What is an equipotential bonding bar (PPAS for short)?

By attaching an equipotential bonding rail as an important part of the electrical installation, you connect all metal facilities and structures in a building and the respective foundation earth to a common earth potential. The rail consists of a straight metal bar on which several screw terminals of different sizes are mounted. The protective and earthing lines indoors are attached to the rail using these screw terminals.

Usually, the following building facilities in particular are connected to the equipotential bonding rail:

  • the foundation earth or adequate earthing systems
  • the corresponding protective conductor of the electrical installation directly on the shortest route to the house connection box (short: HAK)
  • the PE connection of surge arresters
  • the distribution cabinets of network systems, telephone systems and antenna systems
  • the equipotential bonding conductor at the house transfer point (short: HÜP) of the cable television and the telecommunications line (short: APL)
  • all water pipes, gas pipes, district heating pipes etc. that enter the building
  • all fresh water pipes (hot, cold, circulation) in the house and
  • all heating pipes of the heating system that lead to the radiators or to the heating circuit distributors
  • Satellite systems (if available)
  • the lightning protection system (if present)
  • the photovoltaic system (if present)
  • all metallic touchable elements or structural parts (examples: railings and handrails made of metal, elevator systems, certain tank pipelines, air conditioning systems, etc.)


What is meant by protective equipotential bonding?

In your house or in a building in general there are usually external conductive parts that lead into the respective object. These can be metal water pipes, gas pipes with an intermediate insulating piece and, for example, sewer pipes. In addition to the main equipotential bonding rail or main earthing rail, there are also metal cables, heating systems, air conditioning systems in the building itself and conductive components that are within the reach of people. With the help of protective equipotential bonding conductors, you must connect all parts to the main earthing rail. In most cases, connections with copper cables that are tied to a certain minimum cross-section are used.


This minimum cross-section must be observed

A minimum cross-section of 2.5 square millimeters is required for mechanically protected installation and a minimum cross-section of four square millimeters for unprotected installation. Since 2010, buildings should only be earthed at one specific point. This will prevent potential differences from being carried over. If you run a conductive pipe into your house from the outside, you should always use an insulated pipe connection at the house connection.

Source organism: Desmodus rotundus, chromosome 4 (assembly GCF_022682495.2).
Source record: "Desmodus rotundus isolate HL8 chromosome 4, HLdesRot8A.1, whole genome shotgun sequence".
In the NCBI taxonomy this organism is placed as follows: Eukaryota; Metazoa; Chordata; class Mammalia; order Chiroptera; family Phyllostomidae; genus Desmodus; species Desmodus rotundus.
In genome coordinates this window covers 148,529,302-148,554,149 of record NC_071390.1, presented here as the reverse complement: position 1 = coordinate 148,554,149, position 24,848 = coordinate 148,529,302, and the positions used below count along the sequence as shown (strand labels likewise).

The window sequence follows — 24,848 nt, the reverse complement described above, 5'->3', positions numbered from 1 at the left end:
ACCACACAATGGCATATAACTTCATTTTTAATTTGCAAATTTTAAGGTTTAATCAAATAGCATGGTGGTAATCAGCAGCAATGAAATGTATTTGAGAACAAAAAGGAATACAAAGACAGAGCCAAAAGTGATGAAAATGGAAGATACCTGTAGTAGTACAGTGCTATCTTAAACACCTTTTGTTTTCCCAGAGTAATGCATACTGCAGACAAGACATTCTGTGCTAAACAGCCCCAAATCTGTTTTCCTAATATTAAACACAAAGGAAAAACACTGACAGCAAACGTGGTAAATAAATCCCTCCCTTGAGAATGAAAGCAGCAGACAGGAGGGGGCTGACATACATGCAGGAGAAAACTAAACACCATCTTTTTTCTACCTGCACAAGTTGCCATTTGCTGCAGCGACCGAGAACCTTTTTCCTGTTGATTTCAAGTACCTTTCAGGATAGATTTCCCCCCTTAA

The protective equipotential bonding conductor used must now have a cross-section of at least six square millimeters (copper), 16 square millimeters (aluminum) or 50 square millimeters (steel). This normative definition is intended to ensure thermal stability in the event of a ground fault, mechanical strength against external influences, as well as permanent continuity and secure contact. In general, however, it is assumed that a minimum cross-section of six square millimeters (copper) is sufficient to achieve these goals in low-voltage systems.

In practice, professionals usually use a cross-section of four square millimeters for heating systems, accessible metal parts and telecommunications / network distributors, while at least 16 square millimeters are used for a house connection box, surge protection or satellite system. Especially with satellite systems, lightning current resistance is important. Therefore, a solid wire and not individual wires are usually used here.


How is local equipotential bonding established?

In addition, you must of course always create equipotential bonding between all electrically conductive elements in a certain area or, for example, in a room and the protective conductor for the lines involved for low voltages. This is achieved through targeted sub-distribution using a so-called installation distributor in the form of a clamping rail for connecting all protective conductors. You can connect the neutral conductors to one another using another clamping rail. This process is then referred to as local equipotential bonding. In general, this type of equipotential bonding is also carried out with copper cables that have a minimum cross-section of four square millimeters (for unprotected installation) and 2.5 square millimeters (for mechanically protected installation).